The output of the phase adjust circuit 116 clocks an analog to digital converter 118 to sample a video signal. The red, green, and blue analog video signals received from a target computer are supplied to a sequencer 120 that operates as a three-way switch. The sequencer selects one of the video signals to be sampled by the analog to digital converter 118. Each time the digitizer is clocked, a sample of the video signal is recorded for storage in the host computer's video memory. After an entire frame of video signals has been sampled, the sequencer 120 selects another of the red, green, or blue video signals in a rotating fashion. It is also possible to sample all three video signals simultaneously with the addition of two further analog to digital converters.

The output of the analog to digital converter 118 feeds a digital signal processor 122 that determines whether the analog to digital converter 118 is sampling the active portion of video signals at the correct time. If not, the DSP can instruct the phase adjust circuit 116 to adjust the phase of the sampling clock. The digital signal processor analyzes the received samples and instructs the microprocessor to adjust the timing or phase of the clocking signal until the minimum and maximum amplitudes of the incoming video signal are located.

The sample of the video signal produced by the analog to digital converter 118 is fed to a peripheral component interface (PCI) bus master chip 124. The bus master chip 124 writes the data on a PCI bus 126 that connects the video digitizer with the host computer's video memory 60. After storage in the video memory, the video data is transmitted to the remote workstation by the host computer.

FIGURE 3 illustrates a typical video signal to be sampled with the superimposed horizontal synchronize signal. Marking the beginning of a row of active video data is a horizontal synchronize signal 150. The time between successive horizontal synchronize signals defines the horizontal clock rate of the video display. The time between the beginning of a horizontal synchronize signal and the active portion of the video signal, shown as ts, is defined by the resolution of the particular video display. Upon the detection of a horizontal synchronize signal, the gating counter 114 described above, times an interval equal to ts before passing the clock signal produced by the programmable divider 112 to the phase adjust circuit 116. The active portion of the video signal is sampled once for every pixel that comprises a row of the video display. The clocking signals produced by the programmable divider 112 have a period equal to the dot clock of the video display tjj-. The gating counter 114 counts the number of clocking signals received and prevents the clocking signals from reaching the phase adjuster 116 after the video signal has been sampled one time for each pixel in the display. The gating counter is programmed with the correct number of pixels in a display either by the microprocessor given the number of rows in a video frame as determined by the counter 107 described above or by allowing a user to select from a number of typical resolutions. Typical resolutions include 1024 X 768, 640 X 480, 800 X 600, etc. At the end of the active portion of the video signal, the signal is blanked out during the video retrace. The length of the blanking period, shown as , is also defined by the resolution of the video signal and the particular type of computer that generates the display. Once the next horizontal synchronize signal is obtained, the gating counter again allows the clocking signals to reach the phase adjuster 116, after timing an interval ts. FIGURE 4 illustrates how the digitized video signals are stored in the video memory of the host computer. The video memory 200 can be overwritten and read asynchronously. Therefore, the video digitizer can be writing values to the memory as the host computer is reading the memory and transmitting the digitized video signals to a remote workstation.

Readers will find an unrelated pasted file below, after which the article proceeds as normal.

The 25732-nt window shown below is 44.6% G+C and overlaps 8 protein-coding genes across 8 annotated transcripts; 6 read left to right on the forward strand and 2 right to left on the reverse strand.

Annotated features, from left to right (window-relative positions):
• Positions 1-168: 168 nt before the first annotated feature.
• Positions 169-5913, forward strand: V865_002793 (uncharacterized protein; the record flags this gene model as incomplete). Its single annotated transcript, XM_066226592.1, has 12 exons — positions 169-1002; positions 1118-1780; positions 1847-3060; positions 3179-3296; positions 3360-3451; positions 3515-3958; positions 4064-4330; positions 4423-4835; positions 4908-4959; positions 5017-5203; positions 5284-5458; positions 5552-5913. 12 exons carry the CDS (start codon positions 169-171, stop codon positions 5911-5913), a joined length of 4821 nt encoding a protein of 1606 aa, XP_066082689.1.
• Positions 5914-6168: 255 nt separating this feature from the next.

As indicated above, the present invention preferably fills the video memory by overwriting one color at a time. For example, the memory comprises a series of memory bytes 202 each containing values for the red, green, and blue pixel intensities. The red values of each pixel in a video frame are digitized and written into the memory followed by green pixel values for the next frame and blue pixel values for the subsequent frame. Because a video image does not change significantly from frame to frame, the effect of updating only one color at a time is not noticeable to the user.

As can be seen from the above, the present invention allows a remote computer to access a target computer without requiring that the target computer run its own remote control program. Using a single host computer and two copies of a remote access and control computer program, a remote workstation is able to control multiple target computers. The present invention therefore allows network administrators or other support personnel to access server computers from a remote location over a variety of serial data communication links.